Foxcroft School Welcomes Teenage Victims of Terrorism From Around the World

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More than 70 teens from around the world who lost family members on 9/11 or to other acts of terrorism gather at Foxcroft’s historic Virginia campus for week-long peace-building and conflict resolution alliance called Project Common Bond

Assistant Head of School Sheila C. McKibbin urges teens touched by terrorism to take advantage of the program, Project Common Bond, and the place, Foxcroft School.

You are at Foxcroft. Know that Foxcroft is a magical place that helps people to find their voice and to become known." -- Sheila C. McKibbin

Led by Assistant Head of School Sheila C. McKibbin and a cadre of students, Foxcroft School put out the red carpet this week for 77 teenagers from nine countries who all share a terrible experience: losing a family member to an act of terrorism.

The youngsters, who come from as far as Sri Lanka and as near as New Jersey, have gathered to participate in Project Common Bond, an eight-day program that teaches peace-building, conflict resolution, and leadership skills, and promotes understanding and community in the midst of difference. Now in its fourth year, Project Common Bond is organized by Tuesday’s Children, a non-profit organization serving the needs of the 9/11 community. The program runs through July 30.

McKibbin kicked off the week at Foxcroft with an inspirational talk welcoming the group to a program, Project Common Bond, and a place, Foxcroft School, that together offer a remarkable opportunity for them to share, heal, grow, transform and be transformed.

“You have an opportunity through Project Common Bond to get to know and appreciate each other, to combine individually to create global community,” she said, noting that sharing one's story can be daunting. “Know that Foxcroft is a magical place that helps people to find their voice and to become known.

“It is essential in today's world that we get to know one another to embrace our differences, share our humanity and celebrate the joy that comes from forging common bonds with people,” she added. “It is my hope that every one of you will make connections to each other and form relationships that last a lifetime. You will be here for a while and when you leave, you will have the tools and the voice to validate others who are struggling.”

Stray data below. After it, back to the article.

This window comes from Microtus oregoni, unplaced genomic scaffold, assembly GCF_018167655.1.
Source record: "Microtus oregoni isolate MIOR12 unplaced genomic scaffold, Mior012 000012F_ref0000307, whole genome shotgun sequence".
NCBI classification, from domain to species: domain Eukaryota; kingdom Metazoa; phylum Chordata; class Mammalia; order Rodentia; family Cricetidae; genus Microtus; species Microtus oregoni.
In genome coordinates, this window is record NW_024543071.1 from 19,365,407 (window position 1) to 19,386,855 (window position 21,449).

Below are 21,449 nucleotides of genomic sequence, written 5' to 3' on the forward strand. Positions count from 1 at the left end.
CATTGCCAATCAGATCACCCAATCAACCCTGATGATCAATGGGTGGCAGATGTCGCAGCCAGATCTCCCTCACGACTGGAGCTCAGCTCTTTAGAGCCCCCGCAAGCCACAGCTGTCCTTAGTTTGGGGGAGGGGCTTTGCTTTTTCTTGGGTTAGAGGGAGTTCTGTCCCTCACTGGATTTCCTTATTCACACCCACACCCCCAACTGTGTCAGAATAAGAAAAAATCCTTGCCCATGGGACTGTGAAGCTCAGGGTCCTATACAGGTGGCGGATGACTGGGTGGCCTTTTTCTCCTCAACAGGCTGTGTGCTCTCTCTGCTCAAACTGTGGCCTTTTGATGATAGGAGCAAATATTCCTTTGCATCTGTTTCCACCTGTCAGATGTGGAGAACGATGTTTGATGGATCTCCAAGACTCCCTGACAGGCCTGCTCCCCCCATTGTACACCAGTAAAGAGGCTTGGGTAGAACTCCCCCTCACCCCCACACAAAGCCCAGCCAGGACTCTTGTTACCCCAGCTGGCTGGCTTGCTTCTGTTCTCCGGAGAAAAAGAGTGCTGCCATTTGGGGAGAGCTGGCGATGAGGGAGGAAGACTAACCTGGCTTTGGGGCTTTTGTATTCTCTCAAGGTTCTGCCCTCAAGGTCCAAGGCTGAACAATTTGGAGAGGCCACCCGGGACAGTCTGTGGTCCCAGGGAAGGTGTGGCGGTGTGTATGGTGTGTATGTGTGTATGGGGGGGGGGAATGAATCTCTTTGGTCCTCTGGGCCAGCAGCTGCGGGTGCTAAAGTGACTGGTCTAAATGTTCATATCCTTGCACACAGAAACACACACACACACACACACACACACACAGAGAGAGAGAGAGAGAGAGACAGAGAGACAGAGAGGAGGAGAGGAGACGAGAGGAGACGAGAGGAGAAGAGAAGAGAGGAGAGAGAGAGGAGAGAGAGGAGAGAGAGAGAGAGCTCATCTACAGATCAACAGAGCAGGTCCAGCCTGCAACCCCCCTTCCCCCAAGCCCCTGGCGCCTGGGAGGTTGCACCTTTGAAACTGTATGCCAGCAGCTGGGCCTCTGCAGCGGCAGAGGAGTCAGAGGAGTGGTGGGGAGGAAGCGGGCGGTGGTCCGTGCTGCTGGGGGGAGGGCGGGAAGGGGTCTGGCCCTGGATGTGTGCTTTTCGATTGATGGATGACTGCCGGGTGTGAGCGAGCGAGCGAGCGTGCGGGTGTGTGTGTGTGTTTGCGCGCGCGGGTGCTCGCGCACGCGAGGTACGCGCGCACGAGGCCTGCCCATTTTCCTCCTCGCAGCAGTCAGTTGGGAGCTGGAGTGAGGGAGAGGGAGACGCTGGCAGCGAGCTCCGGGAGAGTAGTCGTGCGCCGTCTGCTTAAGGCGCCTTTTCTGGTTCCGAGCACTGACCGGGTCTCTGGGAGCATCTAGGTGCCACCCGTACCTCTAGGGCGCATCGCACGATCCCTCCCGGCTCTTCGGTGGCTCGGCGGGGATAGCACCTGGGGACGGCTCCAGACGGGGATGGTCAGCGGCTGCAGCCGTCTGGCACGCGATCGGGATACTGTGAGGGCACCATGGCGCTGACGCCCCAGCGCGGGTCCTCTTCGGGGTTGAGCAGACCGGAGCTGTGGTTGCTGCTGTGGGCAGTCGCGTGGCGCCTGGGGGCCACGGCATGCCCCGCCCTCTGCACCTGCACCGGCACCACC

With its scenic 500-acre campus and outstanding facilities, Foxcroft hosts numerous summer programs each year but its involvement with PCB. The School provided a scholarship for a girl from New Jersey to participate in the program and several Foxcroft faculty members are teaching. Foxcroft students and Head of School Mary Louise Leipheimer also welcomed Project Common Bond participants, giving them goodie bags, making signs, giving tours and helping them get settled. . Foxcroft girls will also participate in a special Thanksgiving Banquet next Friday.

“Foxcroft is our home and we are excited to share it with you,” senior Samantha Nelson said.

McKibbin underscored the natural affinity between Foxcroft and this unique program.

“Project Common Bond speaks to Foxcroft’s mission of every individual being known and valued,” says McKibbin. “We both bring kids from around the country and the world and create a level playing field where community, understanding, and a sense of commonality flourish. That is urgently needed in today’s world.

“Project Common Bond offers a great opportunity for Foxcroft to partner with and support an organization not only through the use of our facilities but by sharing the very ethos of the School,” said McKibbin, “I am delighted that some of our girls and faculty can be a part of it.”

About Foxcroft School (http://www.foxcroft.org ) Founded in 1914, Foxcroft is a college-preparatory boarding and day school for girls in grades 9-12. The 2010-11 student body was comprised of 157 girls from 20 states, eight countries and the District of Columbia. Foxcroft offers more then 90 courses, including 17 Advanced Placement classes, nine interscholastic sports and an outstanding riding program.

Tuesday’s Children (http://www.tuesdayschildren.org) is a non-profit family service organization that has made a long term commitment to every individual impacted by the events of September 11, 2001 and more recently those who have been impacted by terrorist incidents worldwide. Since 2001, Tuesday’s Children has promoted healing and recovery by strengthening family resilience, providing individual coping and life management skills and creating community through programs, mental health support and family engagement opportunities.

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Cathrine Wolf

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